- Final Proof – this proof is for final approval only, and should have minimal or no required edits.
- Although we proofread most documents, YOU are responsible for accuracy. Review your proofs carefully. Be sure to fact check all information (including dates, spelling of names, phone numbers, e-mail addresses, web addresses, and fax numbers).
4) The printing stage
Once the proof stage is complete and you are 100% happy with the project, we will ask you to sign off on it and we will send it to the printer. It is best not to make any changes after this point. Any changes at this stage can result in additional costs and can hold up a project.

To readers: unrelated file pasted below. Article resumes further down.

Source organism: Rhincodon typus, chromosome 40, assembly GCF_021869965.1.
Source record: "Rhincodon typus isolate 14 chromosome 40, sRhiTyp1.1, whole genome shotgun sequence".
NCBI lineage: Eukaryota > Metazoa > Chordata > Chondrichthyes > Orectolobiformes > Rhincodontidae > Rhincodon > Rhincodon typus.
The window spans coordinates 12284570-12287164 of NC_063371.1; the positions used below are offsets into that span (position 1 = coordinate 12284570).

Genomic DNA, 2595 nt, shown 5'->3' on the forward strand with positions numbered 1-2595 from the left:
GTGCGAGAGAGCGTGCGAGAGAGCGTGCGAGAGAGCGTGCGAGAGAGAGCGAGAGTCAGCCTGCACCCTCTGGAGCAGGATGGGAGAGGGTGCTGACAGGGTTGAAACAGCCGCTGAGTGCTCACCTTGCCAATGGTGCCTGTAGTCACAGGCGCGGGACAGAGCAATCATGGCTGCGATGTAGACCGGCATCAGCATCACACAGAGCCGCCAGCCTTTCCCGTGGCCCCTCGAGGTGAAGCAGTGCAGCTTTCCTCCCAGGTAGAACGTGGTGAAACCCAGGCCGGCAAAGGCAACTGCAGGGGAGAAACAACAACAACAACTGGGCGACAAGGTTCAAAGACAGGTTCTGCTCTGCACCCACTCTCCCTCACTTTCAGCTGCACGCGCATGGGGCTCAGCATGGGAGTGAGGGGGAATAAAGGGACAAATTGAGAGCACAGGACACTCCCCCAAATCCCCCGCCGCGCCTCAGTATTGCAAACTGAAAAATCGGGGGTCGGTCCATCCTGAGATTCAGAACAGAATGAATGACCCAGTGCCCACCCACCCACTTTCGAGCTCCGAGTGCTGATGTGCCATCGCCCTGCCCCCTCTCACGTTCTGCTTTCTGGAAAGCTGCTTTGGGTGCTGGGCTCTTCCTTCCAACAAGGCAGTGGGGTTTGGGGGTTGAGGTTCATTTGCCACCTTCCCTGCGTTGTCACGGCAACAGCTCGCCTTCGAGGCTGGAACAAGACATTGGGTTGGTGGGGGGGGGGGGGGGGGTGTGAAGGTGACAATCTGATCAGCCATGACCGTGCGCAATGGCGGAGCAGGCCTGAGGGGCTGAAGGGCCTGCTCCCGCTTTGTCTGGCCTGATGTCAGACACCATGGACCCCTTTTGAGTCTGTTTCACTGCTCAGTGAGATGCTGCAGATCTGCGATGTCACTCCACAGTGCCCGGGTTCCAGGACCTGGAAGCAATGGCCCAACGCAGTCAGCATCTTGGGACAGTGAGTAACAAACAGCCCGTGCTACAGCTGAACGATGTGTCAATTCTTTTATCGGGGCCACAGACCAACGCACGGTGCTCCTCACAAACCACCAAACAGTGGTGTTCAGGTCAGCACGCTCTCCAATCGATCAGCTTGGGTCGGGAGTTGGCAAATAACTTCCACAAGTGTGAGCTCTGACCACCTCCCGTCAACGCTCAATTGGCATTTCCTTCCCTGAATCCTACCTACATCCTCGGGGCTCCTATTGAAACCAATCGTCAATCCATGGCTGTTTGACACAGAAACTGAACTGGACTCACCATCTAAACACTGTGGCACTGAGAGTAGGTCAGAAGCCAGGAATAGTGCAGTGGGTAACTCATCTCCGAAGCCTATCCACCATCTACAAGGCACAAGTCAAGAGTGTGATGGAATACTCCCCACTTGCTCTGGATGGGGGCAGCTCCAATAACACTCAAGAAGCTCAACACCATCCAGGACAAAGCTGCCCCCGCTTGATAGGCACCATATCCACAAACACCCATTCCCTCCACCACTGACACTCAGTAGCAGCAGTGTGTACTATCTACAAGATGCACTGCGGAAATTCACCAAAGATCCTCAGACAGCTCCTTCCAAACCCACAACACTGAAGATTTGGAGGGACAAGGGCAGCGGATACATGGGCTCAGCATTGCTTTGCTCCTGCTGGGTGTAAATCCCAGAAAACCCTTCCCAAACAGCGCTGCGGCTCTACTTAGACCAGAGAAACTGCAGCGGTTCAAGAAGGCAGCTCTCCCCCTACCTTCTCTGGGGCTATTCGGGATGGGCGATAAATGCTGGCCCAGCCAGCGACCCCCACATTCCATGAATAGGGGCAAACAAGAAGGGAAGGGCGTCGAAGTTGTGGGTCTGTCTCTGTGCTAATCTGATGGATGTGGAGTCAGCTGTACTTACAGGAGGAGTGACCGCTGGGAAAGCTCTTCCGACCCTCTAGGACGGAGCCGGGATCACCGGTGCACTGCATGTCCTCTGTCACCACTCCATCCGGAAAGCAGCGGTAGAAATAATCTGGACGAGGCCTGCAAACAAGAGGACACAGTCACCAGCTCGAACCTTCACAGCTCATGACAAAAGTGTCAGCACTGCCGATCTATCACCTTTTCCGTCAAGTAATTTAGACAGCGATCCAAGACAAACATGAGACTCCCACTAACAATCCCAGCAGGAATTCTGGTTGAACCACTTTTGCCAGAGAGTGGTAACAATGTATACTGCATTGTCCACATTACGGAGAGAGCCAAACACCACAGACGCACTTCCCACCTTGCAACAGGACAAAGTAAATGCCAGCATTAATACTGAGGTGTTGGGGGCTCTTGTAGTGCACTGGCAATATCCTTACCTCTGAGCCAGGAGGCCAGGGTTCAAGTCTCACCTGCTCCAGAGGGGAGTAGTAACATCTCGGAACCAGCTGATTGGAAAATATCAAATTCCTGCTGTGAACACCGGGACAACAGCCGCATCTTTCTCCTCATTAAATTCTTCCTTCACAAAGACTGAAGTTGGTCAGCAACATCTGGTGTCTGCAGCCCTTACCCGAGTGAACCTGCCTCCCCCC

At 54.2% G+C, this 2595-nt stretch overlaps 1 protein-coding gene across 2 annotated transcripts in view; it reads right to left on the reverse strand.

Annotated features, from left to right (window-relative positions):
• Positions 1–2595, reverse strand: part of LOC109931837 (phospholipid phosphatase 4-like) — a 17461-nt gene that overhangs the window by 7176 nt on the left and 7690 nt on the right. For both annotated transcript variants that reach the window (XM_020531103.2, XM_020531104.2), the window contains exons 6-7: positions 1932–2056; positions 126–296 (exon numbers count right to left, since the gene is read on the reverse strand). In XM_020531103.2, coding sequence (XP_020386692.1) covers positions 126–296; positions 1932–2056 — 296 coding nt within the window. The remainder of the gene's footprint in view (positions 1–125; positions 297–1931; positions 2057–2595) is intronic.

If you require in-house printing using Communications' printers, the cost will be assessed at:
- Over 10 copies of 8.5 x 11 sized paper: 35 cents per side.
- Over 10 copies of 8.5 x 14 (legal) sized paper: 50 cents per side.
- Over 5 copies of 11x17 (poster) sized paper: 70 cents per side.
If your project involves a direct mailing, we will need to have a postage check covering the cost of the mailing in order for the job to be completed.
Once printed, the project manager will contact you to let you know the project has been delivered. If all goes according to plan, this will be on or before your projected delivery date. The delivery date on your production schedule does not take mailing (or time at the mailhouse) into account.